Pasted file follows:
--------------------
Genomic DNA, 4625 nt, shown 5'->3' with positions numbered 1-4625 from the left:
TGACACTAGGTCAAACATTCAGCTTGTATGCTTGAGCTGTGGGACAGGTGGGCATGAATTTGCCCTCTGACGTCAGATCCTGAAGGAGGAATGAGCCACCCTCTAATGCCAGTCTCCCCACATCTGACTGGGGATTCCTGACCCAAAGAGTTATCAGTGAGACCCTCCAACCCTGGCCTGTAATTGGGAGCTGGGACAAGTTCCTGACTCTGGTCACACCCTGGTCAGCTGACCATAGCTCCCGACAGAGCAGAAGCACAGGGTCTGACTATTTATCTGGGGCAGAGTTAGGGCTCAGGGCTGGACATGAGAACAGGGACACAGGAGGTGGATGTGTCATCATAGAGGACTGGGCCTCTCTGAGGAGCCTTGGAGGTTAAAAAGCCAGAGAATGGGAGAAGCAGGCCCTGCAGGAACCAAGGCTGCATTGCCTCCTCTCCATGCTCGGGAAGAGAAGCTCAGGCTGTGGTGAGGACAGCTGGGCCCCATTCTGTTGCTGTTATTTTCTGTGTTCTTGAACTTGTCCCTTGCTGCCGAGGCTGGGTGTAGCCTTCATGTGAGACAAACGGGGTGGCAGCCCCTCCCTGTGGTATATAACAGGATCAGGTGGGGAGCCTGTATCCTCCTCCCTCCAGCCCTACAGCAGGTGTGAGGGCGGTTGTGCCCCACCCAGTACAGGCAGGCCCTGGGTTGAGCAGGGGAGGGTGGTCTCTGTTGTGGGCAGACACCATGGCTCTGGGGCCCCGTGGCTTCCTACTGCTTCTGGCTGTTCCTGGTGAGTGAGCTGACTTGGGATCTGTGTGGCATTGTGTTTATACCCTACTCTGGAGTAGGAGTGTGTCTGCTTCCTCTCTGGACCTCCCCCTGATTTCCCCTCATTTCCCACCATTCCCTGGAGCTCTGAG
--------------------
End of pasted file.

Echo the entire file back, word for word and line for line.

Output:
Genomic DNA, 4625 nt, shown 5'->3' with positions numbered 1-4625 from the left:
TGACACTAGGTCAAACATTCAGCTTGTATGCTTGAGCTGTGGGACAGGTGGGCATGAATTTGCCCTCTGACGTCAGATCCTGAAGGAGGAATGAGCCACCCTCTAATGCCAGTCTCCCCACATCTGACTGGGGATTCCTGACCCAAAGAGTTATCAGTGAGACCCTCCAACCCTGGCCTGTAATTGGGAGCTGGGACAAGTTCCTGACTCTGGTCACACCCTGGTCAGCTGACCATAGCTCCCGACAGAGCAGAAGCACAGGGTCTGACTATTTATCTGGGGCAGAGTTAGGGCTCAGGGCTGGACATGAGAACAGGGACACAGGAGGTGGATGTGTCATCATAGAGGACTGGGCCTCTCTGAGGAGCCTTGGAGGTTAAAAAGCCAGAGAATGGGAGAAGCAGGCCCTGCAGGAACCAAGGCTGCATTGCCTCCTCTCCATGCTCGGGAAGAGAAGCTCAGGCTGTGGTGAGGACAGCTGGGCCCCATTCTGTTGCTGTTATTTTCTGTGTTCTTGAACTTGTCCCTTGCTGCCGAGGCTGGGTGTAGCCTTCATGTGAGACAAACGGGGTGGCAGCCCCTCCCTGTGGTATATAACAGGATCAGGTGGGGAGCCTGTATCCTCCTCCCTCCAGCCCTACAGCAGGTGTGAGGGCGGTTGTGCCCCACCCAGTACAGGCAGGCCCTGGGTTGAGCAGGGGAGGGTGGTCTCTGTTGTGGGCAGACACCATGGCTCTGGGGCCCCGTGGCTTCCTACTGCTTCTGGCTGTTCCTGGTGAGTGAGCTGACTTGGGATCTGTGTGGCATTGTGTTTATACCCTACTCTGGAGTAGGAGTGTGTCTGCTTCCTCTCTGGACCTCCCCCTGATTTCCCCTCATTTCCCACCATTCCCTGGAGCTCTGAG